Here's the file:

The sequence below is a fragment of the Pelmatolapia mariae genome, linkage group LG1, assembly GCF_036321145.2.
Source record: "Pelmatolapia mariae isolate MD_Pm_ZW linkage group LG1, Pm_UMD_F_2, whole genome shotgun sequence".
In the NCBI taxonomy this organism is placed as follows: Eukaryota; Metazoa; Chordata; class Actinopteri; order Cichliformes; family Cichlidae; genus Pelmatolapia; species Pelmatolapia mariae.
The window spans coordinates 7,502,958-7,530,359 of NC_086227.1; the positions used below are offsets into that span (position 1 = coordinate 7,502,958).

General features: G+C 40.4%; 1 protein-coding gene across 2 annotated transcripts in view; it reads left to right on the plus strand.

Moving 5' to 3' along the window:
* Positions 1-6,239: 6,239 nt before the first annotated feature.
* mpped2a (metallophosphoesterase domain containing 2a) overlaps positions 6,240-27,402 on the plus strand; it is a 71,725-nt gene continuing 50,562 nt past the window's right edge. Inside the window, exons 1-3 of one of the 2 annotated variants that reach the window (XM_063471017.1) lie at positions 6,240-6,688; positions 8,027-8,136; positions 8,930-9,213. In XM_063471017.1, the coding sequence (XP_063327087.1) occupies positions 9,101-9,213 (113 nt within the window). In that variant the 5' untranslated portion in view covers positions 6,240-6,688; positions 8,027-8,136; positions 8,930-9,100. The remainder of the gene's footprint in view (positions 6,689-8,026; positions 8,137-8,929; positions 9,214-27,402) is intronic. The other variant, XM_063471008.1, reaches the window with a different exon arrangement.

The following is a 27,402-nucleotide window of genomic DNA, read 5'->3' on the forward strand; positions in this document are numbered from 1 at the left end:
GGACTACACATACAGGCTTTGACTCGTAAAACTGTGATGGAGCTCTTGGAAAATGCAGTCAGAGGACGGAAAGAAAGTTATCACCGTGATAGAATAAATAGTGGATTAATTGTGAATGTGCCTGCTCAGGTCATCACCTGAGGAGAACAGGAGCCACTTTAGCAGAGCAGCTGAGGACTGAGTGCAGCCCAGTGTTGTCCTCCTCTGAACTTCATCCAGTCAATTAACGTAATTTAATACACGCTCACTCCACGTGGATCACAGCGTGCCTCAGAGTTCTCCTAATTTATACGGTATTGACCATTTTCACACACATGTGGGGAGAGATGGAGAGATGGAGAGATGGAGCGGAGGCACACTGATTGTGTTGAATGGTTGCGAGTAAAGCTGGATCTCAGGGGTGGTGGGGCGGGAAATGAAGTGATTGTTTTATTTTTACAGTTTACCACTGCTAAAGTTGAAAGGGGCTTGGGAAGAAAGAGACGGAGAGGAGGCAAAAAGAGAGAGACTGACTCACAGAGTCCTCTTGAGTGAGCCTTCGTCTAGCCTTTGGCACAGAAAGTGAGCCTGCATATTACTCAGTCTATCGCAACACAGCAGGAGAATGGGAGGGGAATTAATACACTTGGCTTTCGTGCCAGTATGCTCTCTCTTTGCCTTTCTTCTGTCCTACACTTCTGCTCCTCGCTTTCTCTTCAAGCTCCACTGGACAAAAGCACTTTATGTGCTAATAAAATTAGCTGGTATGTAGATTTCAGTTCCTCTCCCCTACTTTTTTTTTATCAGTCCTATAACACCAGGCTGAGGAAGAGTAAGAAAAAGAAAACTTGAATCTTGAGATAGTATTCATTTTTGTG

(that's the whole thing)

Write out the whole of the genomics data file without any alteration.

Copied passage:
The sequence below is a fragment of the Pelmatolapia mariae genome, linkage group LG1, assembly GCF_036321145.2.
Source record: "Pelmatolapia mariae isolate MD_Pm_ZW linkage group LG1, Pm_UMD_F_2, whole genome shotgun sequence".
In the NCBI taxonomy this organism is placed as follows: Eukaryota; Metazoa; Chordata; class Actinopteri; order Cichliformes; family Cichlidae; genus Pelmatolapia; species Pelmatolapia mariae.
The window spans coordinates 7,502,958-7,530,359 of NC_086227.1; the positions used below are offsets into that span (position 1 = coordinate 7,502,958).

General features: G+C 40.4%; 1 protein-coding gene across 2 annotated transcripts in view; it reads left to right on the plus strand.

Moving 5' to 3' along the window:
* Positions 1-6,239: 6,239 nt before the first annotated feature.
* mpped2a (metallophosphoesterase domain containing 2a) overlaps positions 6,240-27,402 on the plus strand; it is a 71,725-nt gene continuing 50,562 nt past the window's right edge. Inside the window, exons 1-3 of one of the 2 annotated variants that reach the window (XM_063471017.1) lie at positions 6,240-6,688; positions 8,027-8,136; positions 8,930-9,213. In XM_063471017.1, the coding sequence (XP_063327087.1) occupies positions 9,101-9,213 (113 nt within the window). In that variant the 5' untranslated portion in view covers positions 6,240-6,688; positions 8,027-8,136; positions 8,930-9,100. The remainder of the gene's footprint in view (positions 6,689-8,026; positions 8,137-8,929; positions 9,214-27,402) is intronic. The other variant, XM_063471008.1, reaches the window with a different exon arrangement.

The following is a 27,402-nucleotide window of genomic DNA, read 5'->3' on the forward strand; positions in this document are numbered from 1 at the left end:
GGACTACACATACAGGCTTTGACTCGTAAAACTGTGATGGAGCTCTTGGAAAATGCAGTCAGAGGACGGAAAGAAAGTTATCACCGTGATAGAATAAATAGTGGATTAATTGTGAATGTGCCTGCTCAGGTCATCACCTGAGGAGAACAGGAGCCACTTTAGCAGAGCAGCTGAGGACTGAGTGCAGCCCAGTGTTGTCCTCCTCTGAACTTCATCCAGTCAATTAACGTAATTTAATACACGCTCACTCCACGTGGATCACAGCGTGCCTCAGAGTTCTCCTAATTTATACGGTATTGACCATTTTCACACACATGTGGGGAGAGATGGAGAGATGGAGAGATGGAGCGGAGGCACACTGATTGTGTTGAATGGTTGCGAGTAAAGCTGGATCTCAGGGGTGGTGGGGCGGGAAATGAAGTGATTGTTTTATTTTTACAGTTTACCACTGCTAAAGTTGAAAGGGGCTTGGGAAGAAAGAGACGGAGAGGAGGCAAAAAGAGAGAGACTGACTCACAGAGTCCTCTTGAGTGAGCCTTCGTCTAGCCTTTGGCACAGAAAGTGAGCCTGCATATTACTCAGTCTATCGCAACACAGCAGGAGAATGGGAGGGGAATTAATACACTTGGCTTTCGTGCCAGTATGCTCTCTCTTTGCCTTTCTTCTGTCCTACACTTCTGCTCCTCGCTTTCTCTTCAAGCTCCACTGGACAAAAGCACTTTATGTGCTAATAAAATTAGCTGGTATGTAGATTTCAGTTCCTCTCCCCTACTTTTTTTTTATCAGTCCTATAACACCAGGCTGAGGAAGAGTAAGAAAAAGAAAACTTGAATCTTGAGATAGTATTCATTTTTGTG